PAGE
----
We can teach you to free dive, scuba dive or put you in a submersible. If you are going to go into space, we will educate, prepare and train you. We can help integrate the robots which work in our oceans to get ready to support our efforts in space. And we can help with the research programmes that link human activities in extreme environments with everyday life here on Earth. Regarding space though, we’re mindful that, in future, it’s not going to be just government’s training astronauts, but it will eventually be commercial companies like ours.
Will your target be anyone from the public to train them up as space tourists?
Yes. We believe that anyone should be able to experience some, if not all, of the training and preparation it takes to become an astronaut. It will take two years to build the facility. So we’re still looking towards the middle of 2020 to be open commercially – that’s our intention. Yet it is also our aim to motivate people to engage their curiosity here on earth. That curiosity should start here on our own planet with our oceans. Thankfully people are becoming more aware of the plastics’ issue and that we should stop littering. So much plastic is already in our oceans, but oceans are part of our lifeblood! You wouldn’t keep littering like that in your own home, but that is exactly what we have been doing. We need to take ownership of our home planet. That education approach is key for us. Space tourism, and soon jobs in space is inevitable to a degree. We want to help create the structure around how the training is delivered and what it consists of. Whilst recognising that people won’t want a training program that takes 18 months for a one-week stay in a space hotel! Whilst it was a war that drove the step change in the development of commercial flight and the aircraft themselves, we hopefully won’t go down that route as a species again for space! Hopefully, our expansion into living, and working, in space can come from the perspective of human curiosity and the betterment of our species. I do think it will start with high net-worth people, but rapidly, like commercial flight, spread to allow each of us the chance to leave the planet, even for only a few minutes, or hours, so that we can look back and realise how beautiful Earth is.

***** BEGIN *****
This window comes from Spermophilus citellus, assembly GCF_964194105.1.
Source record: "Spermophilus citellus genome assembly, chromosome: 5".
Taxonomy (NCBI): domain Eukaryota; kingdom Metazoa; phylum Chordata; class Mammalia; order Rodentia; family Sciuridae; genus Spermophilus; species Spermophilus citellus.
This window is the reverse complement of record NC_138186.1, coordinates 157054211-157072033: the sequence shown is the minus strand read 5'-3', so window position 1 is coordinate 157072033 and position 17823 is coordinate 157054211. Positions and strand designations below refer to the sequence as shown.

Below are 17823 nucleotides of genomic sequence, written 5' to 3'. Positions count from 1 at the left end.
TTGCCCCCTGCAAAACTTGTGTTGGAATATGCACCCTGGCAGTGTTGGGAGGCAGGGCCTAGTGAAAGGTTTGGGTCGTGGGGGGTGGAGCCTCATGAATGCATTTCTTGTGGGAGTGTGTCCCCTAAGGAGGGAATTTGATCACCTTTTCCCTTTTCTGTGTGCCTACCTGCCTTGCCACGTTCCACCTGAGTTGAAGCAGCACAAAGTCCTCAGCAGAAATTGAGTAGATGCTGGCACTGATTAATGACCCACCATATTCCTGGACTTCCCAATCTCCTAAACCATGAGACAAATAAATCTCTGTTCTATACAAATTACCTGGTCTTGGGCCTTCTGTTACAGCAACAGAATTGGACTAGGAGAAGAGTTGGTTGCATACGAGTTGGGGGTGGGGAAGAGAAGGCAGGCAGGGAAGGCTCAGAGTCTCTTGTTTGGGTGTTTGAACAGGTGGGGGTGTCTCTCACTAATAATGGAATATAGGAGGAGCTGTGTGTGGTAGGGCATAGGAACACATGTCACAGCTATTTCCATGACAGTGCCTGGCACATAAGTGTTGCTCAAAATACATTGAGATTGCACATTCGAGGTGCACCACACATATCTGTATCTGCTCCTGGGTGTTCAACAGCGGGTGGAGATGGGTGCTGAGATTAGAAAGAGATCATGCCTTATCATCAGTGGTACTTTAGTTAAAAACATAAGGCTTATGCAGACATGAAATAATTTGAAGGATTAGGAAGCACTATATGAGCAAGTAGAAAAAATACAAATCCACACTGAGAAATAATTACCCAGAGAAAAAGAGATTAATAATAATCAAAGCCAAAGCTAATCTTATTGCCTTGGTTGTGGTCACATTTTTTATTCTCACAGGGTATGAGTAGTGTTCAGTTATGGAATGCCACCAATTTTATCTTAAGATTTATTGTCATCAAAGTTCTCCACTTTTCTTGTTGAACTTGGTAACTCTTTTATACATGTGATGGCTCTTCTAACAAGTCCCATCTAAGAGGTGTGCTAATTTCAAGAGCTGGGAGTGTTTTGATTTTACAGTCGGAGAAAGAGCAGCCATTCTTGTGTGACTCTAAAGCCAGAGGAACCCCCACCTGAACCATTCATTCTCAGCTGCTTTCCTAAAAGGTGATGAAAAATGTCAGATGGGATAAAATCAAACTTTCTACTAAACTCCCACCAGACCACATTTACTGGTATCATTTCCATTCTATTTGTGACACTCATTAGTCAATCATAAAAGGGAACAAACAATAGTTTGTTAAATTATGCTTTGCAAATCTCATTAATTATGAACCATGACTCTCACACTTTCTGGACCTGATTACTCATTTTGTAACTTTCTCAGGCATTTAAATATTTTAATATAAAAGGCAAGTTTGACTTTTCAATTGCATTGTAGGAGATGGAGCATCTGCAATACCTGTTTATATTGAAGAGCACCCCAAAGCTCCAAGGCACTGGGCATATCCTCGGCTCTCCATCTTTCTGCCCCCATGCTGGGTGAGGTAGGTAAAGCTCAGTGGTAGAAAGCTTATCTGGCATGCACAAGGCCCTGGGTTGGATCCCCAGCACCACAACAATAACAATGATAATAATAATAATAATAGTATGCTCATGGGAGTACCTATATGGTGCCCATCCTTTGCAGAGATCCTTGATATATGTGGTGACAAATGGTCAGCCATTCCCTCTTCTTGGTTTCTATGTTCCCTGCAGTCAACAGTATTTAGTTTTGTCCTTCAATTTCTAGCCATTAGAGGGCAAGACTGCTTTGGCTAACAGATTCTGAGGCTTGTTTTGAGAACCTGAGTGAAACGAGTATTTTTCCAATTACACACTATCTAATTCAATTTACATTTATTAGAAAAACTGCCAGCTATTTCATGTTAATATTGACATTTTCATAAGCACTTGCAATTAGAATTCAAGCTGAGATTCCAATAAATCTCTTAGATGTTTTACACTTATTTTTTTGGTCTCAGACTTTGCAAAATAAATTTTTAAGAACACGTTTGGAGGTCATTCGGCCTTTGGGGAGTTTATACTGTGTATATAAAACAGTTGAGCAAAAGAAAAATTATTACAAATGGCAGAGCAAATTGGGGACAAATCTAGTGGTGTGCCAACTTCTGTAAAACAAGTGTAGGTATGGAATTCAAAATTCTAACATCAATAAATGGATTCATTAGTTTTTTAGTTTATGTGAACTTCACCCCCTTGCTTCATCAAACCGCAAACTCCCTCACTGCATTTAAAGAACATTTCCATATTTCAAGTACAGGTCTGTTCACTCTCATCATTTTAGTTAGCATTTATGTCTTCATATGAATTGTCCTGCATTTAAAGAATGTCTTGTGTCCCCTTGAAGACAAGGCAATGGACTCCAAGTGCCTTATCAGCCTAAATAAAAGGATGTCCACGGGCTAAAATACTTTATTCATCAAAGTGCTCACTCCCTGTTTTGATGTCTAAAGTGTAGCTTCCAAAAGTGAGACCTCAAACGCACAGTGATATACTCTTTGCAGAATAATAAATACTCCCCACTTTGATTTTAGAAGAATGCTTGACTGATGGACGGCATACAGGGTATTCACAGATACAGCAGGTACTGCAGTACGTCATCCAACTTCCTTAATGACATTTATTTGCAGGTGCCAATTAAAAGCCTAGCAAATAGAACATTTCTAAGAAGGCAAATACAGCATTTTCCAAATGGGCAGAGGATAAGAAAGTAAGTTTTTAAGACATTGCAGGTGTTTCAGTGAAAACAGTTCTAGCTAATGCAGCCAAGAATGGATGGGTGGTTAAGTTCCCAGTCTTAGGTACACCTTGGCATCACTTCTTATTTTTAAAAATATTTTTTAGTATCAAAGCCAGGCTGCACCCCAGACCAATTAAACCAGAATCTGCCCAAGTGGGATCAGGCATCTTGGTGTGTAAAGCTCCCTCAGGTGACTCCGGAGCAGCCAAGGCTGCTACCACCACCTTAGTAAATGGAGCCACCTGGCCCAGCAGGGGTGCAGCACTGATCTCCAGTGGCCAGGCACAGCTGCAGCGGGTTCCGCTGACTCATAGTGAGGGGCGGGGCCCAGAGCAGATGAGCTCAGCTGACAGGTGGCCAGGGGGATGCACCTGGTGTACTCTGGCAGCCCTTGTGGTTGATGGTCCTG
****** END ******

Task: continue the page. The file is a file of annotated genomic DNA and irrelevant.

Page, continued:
What have been the biggest challenges in starting Blue Abyss?
Well, in one respect it’s a very low level technical idea. It’s a pool. I can even give you the dimensions! What has taken a long time, I think, is overcoming a degree of cynicism in the UK – not necessarily globally – that we don’t have a priority on the human bit. But it’s humans that make it inevitable. Nobody is going to build a habitat on the Moon for no one to go to it. We talk about going and exploiting resources on asteroids with robots but there will be people – it’s inevitable. If the robots keep breaking down, you send all that equipment all that way and it fails then who or what will go and repair it. Eventually we will send people. For me, that’s key and is the most exciting part.